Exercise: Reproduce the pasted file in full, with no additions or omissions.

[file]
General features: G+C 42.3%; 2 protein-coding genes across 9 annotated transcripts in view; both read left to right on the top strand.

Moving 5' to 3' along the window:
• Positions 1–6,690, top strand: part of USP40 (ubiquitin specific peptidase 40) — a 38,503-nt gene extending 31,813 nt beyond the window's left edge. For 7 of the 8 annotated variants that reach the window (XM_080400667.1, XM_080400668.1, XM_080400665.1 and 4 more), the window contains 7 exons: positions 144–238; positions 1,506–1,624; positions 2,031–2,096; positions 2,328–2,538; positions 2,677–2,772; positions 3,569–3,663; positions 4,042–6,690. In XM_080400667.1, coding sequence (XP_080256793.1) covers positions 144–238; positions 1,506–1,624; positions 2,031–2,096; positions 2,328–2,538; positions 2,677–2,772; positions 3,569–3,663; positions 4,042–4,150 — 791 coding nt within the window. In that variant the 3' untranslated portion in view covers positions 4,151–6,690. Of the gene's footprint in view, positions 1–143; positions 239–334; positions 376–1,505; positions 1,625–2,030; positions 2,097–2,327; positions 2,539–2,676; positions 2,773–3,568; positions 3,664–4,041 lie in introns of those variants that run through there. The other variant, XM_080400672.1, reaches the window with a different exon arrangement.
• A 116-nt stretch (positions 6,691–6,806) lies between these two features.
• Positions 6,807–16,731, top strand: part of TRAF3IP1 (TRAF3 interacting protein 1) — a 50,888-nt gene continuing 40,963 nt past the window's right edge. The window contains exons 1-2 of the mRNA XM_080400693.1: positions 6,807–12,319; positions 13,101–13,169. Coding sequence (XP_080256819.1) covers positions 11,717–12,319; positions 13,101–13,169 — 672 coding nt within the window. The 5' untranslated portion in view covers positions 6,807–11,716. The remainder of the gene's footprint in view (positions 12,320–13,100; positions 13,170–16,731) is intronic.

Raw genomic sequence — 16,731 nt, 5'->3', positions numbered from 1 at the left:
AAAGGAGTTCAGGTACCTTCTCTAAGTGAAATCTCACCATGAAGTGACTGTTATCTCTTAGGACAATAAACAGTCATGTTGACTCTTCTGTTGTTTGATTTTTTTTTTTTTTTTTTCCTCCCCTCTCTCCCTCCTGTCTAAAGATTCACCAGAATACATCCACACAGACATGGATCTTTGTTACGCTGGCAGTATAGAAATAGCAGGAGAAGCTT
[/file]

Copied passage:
General features: G+C 42.3%; 2 protein-coding genes across 9 annotated transcripts in view; both read left to right on the top strand.

Moving 5' to 3' along the window:
• Positions 1–6,690, top strand: part of USP40 (ubiquitin specific peptidase 40) — a 38,503-nt gene extending 31,813 nt beyond the window's left edge. For 7 of the 8 annotated variants that reach the window (XM_080400667.1, XM_080400668.1, XM_080400665.1 and 4 more), the window contains 7 exons: positions 144–238; positions 1,506–1,624; positions 2,031–2,096; positions 2,328–2,538; positions 2,677–2,772; positions 3,569–3,663; positions 4,042–6,690. In XM_080400667.1, coding sequence (XP_080256793.1) covers positions 144–238; positions 1,506–1,624; positions 2,031–2,096; positions 2,328–2,538; positions 2,677–2,772; positions 3,569–3,663; positions 4,042–4,150 — 791 coding nt within the window. In that variant the 3' untranslated portion in view covers positions 4,151–6,690. Of the gene's footprint in view, positions 1–143; positions 239–334; positions 376–1,505; positions 1,625–2,030; positions 2,097–2,327; positions 2,539–2,676; positions 2,773–3,568; positions 3,664–4,041 lie in introns of those variants that run through there. The other variant, XM_080400672.1, reaches the window with a different exon arrangement.
• A 116-nt stretch (positions 6,691–6,806) lies between these two features.
• Positions 6,807–16,731, top strand: part of TRAF3IP1 (TRAF3 interacting protein 1) — a 50,888-nt gene continuing 40,963 nt past the window's right edge. The window contains exons 1-2 of the mRNA XM_080400693.1: positions 6,807–12,319; positions 13,101–13,169. Coding sequence (XP_080256819.1) covers positions 11,717–12,319; positions 13,101–13,169 — 672 coding nt within the window. The 5' untranslated portion in view covers positions 6,807–11,716. The remainder of the gene's footprint in view (positions 12,320–13,100; positions 13,170–16,731) is intronic.

Raw genomic sequence — 16,731 nt, 5'->3', positions numbered from 1 at the left:
AAAGGAGTTCAGGTACCTTCTCTAAGTGAAATCTCACCATGAAGTGACTGTTATCTCTTAGGACAATAAACAGTCATGTTGACTCTTCTGTTGTTTGATTTTTTTTTTTTTTTTTTCCTCCCCTCTCTCCCTCCTGTCTAAAGATTCACCAGAATACATCCACACAGACATGGATCTTTGTTACGCTGGCAGTATAGAAATAGCAGGAGAAGCTT